They are a team, who under Martin O’Neill’s tutelage, were quite entertaining to watch. While Mr. O’Neill is no longer with the Midlands club, I still enjoy watching some of their players, chief among them one Ashley Young.
Out of sheer boredom and lack of a Manchester United match to watch, I tuned in to England’s Euro 2012 qualifier versus Wales. As I tweeted during the match, I found the whole thing to be a rather drab affair, England winning almost by default as Wales rather resembled a pub team than a team comprised of a nation’s best footballers. One of the few England players to truly stand out during an otherwise lackluster affair was Ashley Young, who turned in an exceptional performance down England’s right wing.
The Aston Villa player played a pivotal role in both of England’s goals, winning a penalty which Frank Lampard converted, and played in an excellent cross for his Villa teammate Darren Bent to tap into the net. Week in, week out, Young does whatever he is asked to by his manager, and with class. I know there are some United supporters who do not think as highly of Young as I do, but I think his pace and ability are hard to deny.
Ashley Young has proven his worth in many areas on the pitch. A natural winger, Young has excellent crossing ability. He is bloody useful on set pieces, having an eye for goal on free kicks and an eye for a great corner kick. Young has six goals and six assists in the Premier League this season. Aston Villa’s success with scoring on set pieces has a lot to do with the work of Young.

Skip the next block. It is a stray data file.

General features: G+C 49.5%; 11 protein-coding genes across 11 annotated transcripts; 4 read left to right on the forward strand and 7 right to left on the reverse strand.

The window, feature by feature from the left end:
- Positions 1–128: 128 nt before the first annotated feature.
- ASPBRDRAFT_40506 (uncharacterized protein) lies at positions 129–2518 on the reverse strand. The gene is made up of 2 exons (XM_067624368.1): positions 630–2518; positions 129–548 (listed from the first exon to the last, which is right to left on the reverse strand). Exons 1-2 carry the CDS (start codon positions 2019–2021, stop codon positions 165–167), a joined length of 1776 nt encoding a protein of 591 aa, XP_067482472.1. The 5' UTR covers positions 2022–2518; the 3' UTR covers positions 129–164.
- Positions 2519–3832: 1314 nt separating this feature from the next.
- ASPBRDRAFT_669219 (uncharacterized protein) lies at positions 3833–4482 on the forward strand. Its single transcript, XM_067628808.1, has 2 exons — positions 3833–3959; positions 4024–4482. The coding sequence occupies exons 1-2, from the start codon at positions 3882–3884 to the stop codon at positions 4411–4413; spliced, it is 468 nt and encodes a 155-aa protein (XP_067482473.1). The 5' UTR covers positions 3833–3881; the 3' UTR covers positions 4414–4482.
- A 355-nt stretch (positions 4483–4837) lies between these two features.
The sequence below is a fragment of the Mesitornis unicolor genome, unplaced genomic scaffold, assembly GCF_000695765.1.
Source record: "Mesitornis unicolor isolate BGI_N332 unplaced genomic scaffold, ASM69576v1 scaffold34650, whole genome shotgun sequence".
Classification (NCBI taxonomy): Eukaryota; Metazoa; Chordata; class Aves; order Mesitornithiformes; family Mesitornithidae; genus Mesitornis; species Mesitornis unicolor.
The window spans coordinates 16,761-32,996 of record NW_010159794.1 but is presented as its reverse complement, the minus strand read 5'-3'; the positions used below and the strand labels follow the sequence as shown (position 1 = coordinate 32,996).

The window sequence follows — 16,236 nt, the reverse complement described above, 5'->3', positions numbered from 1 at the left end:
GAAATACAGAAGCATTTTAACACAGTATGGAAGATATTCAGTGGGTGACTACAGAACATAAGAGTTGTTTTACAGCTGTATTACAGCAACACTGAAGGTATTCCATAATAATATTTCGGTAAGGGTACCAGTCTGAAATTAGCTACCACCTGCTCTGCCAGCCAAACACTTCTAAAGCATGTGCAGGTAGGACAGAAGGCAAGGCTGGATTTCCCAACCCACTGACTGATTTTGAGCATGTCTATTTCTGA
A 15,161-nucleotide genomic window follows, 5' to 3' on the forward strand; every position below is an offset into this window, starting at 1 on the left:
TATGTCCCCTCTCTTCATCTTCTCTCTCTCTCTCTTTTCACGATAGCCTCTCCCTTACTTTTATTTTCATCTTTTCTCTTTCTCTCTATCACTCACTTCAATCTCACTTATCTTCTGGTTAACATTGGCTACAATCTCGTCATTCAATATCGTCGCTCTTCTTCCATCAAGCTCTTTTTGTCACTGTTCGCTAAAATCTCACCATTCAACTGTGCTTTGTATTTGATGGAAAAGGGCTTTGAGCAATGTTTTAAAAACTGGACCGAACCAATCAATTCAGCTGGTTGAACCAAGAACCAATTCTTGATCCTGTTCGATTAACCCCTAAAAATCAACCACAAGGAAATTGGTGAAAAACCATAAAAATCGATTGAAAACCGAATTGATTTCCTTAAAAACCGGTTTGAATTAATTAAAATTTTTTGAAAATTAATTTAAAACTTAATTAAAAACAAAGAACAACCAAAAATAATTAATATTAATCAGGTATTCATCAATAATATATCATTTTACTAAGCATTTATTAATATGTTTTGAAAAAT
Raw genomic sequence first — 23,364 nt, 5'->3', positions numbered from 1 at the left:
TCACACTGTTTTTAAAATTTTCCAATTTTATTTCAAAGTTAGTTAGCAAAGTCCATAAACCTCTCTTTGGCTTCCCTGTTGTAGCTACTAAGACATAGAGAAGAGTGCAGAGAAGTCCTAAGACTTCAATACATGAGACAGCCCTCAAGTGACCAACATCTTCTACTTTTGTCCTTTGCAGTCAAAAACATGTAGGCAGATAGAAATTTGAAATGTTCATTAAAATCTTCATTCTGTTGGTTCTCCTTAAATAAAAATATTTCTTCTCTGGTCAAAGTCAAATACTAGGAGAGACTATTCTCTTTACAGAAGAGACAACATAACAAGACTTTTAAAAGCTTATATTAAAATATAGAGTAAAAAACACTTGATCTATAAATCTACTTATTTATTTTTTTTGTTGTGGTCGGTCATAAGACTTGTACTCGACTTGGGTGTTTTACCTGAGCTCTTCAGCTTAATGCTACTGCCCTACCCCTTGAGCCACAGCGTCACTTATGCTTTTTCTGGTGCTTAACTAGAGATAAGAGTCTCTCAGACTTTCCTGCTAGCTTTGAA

Supporters have commented to me, and I am sure other Young supporters, that he does not offer a new dimension to the United attack. While I understand their arguments, I do not see how he is necessarily a redundant acquisition. Young is not only a natural winger, but is also capable of playing in the middle of the park, specifically off of a main target man up front. Many supporters have noted this season that we have lacked a set piece taker, citing Nani’s tendency to hit his free kicks either into the wall or into row z. The same fans that call for Charlie Adam to take care of this flaw ought to change their cause, and call for Ashley Young instead.
Additionally, having more of something that is already a strength for United ought to be a positive. Considering that Ryan Giggs is not, sadly, getting any younger, and our reliance upon his aged legs has been dangerous to say the least. I know that United already has Antonio Valencia, Park Ji-Sung and Nani to man the wide positions, but given Valencia and Park’s lengthy absences from the squad this season and taking into account how many competitions United regularly participate in, signing Ashley Young would add excellent cover and provide the gaffer with another option on match day.
The cherry on top of the ice cream sundae is that things are not exactly rosy at Villa Park these days. Reports abound of changing room disagreements between players and manager with regard to Villa’s personal code of conduct. What’s more, Villa are no longer the mid-table side that with a few lucky results had an opportunity at a Champions League place. Those days have vanished as Villa’s top players have been raided by Manchester City and with Gerard Houllier’s poor management. Young may not see as bright of a future with Aston Villa as he may have a few years ago.
Young is under contract at Aston Villa until 2012, but given his likely dissatisfaction with the team’s performances this year and that Villa sit just a point clear of the drop zone, he will be more than ready to make the jump to a Champions League team. Arsenal, Chelsea and City are set for the most part on the wings, so United will be the only team able to offer Young what he wants. While he has been linked with Liverpool and United, I think if Sir Alex Ferguson wants Ashley Young, he will get him.